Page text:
The REVERSE-AD trial [6] has shown that application of idarucizumab, a humanized Fab fragment of a monoclonal antibody which specifically binds dabigatran with very high affinity, is able to reverse anticoagulation effects of dabigatran within minutes. With inclusion of TT or dTT in routine laboratory examination in emergency rooms patients with anticoagulation effects induced by dabigatran can easily be identified. Directly following infusion of 2 × 2.5 g idarucizumab dabigatran plasma concentration dropped by more than 99% in REVERSE-AD. Since this effect lasted for more than 12 h in more than 90% of patients [6] the authors suggest that control of TT following idarucizumab infusion should not be mandatory but optional. With restoration of effective hemostasis patients can thereby regain their eligibility for in-label intravenous thrombolysis with rt-PA. Start of thrombolysis should not be delayed by laboratory parameter controls. Although, there are no available data from RCTs, a large German case series [12] as well as a summary of global cases [13] suggest, that idarucizumab-treated patients who otherwise would have been excluded from thrombolysis can benefit with a substantial NIHSS reduction of 6 to 9 points. Together with the low incidence of symptomatic intracranial hemorrhage (3.6%) and death (8.4%) which is within the range of previous studies in non-anticoagulated patients [13] this procedure may be considered effective and safe.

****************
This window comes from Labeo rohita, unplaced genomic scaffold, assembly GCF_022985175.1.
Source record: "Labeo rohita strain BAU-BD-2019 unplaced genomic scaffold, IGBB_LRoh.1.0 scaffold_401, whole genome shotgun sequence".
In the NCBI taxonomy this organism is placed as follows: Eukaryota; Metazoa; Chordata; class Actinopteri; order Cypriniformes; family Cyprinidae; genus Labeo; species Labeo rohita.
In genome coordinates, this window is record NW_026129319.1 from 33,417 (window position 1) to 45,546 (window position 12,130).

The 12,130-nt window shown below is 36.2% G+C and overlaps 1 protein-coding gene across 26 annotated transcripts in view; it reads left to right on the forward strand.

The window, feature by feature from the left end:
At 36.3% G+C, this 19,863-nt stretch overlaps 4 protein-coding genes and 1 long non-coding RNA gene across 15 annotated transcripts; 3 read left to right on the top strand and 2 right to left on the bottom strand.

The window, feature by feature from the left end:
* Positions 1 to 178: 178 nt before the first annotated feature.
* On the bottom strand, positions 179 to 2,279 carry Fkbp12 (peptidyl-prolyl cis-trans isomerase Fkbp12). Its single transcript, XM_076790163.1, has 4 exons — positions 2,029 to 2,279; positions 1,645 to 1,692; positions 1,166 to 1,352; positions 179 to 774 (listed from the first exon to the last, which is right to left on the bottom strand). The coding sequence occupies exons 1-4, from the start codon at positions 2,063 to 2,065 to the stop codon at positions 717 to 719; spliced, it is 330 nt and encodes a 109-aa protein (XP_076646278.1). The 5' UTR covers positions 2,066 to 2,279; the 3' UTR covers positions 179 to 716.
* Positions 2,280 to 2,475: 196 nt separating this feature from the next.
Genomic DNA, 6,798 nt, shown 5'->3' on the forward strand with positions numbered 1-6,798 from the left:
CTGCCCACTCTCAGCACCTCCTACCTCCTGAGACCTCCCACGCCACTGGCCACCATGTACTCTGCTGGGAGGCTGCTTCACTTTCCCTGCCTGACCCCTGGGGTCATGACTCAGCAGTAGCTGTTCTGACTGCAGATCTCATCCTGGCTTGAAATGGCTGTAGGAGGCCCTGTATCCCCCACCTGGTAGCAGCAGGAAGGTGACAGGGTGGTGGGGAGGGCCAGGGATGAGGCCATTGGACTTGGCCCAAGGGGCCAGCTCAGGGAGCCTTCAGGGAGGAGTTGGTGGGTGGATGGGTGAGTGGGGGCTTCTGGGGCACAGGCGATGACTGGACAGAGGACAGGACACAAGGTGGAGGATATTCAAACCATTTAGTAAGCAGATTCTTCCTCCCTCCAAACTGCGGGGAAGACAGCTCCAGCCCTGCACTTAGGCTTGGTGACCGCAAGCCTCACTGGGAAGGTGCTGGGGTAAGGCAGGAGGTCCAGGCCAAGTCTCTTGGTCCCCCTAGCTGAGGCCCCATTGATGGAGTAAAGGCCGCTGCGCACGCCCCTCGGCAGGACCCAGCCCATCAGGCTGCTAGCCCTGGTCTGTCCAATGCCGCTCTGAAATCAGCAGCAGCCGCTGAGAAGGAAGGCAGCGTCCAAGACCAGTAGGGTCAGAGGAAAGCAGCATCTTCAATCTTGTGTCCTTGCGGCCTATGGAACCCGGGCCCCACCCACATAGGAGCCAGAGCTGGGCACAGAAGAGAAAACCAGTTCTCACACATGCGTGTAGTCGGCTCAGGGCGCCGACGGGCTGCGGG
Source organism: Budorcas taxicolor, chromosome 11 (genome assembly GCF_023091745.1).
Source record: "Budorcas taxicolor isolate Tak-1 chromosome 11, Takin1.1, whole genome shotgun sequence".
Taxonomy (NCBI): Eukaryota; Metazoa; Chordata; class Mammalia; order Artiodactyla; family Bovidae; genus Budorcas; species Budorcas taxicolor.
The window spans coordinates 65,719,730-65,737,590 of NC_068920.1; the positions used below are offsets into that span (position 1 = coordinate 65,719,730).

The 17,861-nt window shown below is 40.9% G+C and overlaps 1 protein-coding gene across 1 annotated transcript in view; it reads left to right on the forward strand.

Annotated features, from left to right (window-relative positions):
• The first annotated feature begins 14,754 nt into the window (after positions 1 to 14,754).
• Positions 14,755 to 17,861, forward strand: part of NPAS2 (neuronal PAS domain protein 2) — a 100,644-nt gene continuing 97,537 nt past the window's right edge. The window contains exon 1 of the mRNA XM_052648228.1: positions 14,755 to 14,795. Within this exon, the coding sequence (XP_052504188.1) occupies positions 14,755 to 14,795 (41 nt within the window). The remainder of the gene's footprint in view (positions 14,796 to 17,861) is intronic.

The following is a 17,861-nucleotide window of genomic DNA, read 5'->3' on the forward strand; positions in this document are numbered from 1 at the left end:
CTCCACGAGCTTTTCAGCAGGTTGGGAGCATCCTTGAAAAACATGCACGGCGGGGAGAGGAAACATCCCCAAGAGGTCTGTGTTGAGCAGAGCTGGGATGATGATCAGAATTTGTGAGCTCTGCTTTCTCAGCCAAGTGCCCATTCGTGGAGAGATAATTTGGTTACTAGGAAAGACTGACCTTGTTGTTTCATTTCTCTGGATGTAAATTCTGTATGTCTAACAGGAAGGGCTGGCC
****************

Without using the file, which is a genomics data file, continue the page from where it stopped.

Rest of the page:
Thrombolysis in patients on Xa-inhibitors

In contrast to REVERSE-AD the clinical trial program for Andexanet alfa (ANNEXA-program) focused on patients with critical bleeding and did not include patients in need for urgent medical intervention such as intravenous thrombolysis for acute ischemic stroke. Therefore, only anecdotal evidence from case descriptions is present for reversing Xa-inhibitor-associated anticoagulation. Kallmünzer et al. [14] reported a case of a 77 year-old patient on anticoagulation with apixaban who was treated with rt-PA for MCA occlusion after administering andexanet alfa. No complications were observed and thrombolysis lead to complete recanalization. However, as it was shown in the clinical trials, patients might demonstrate a remarkable rebound and even overshoot of antithrombotic-activity in the early hours after reversal with andexanet alfa. This is a matter of concern and more data are needed to evaluate anti-Xa-reversal in this context.

Conclusions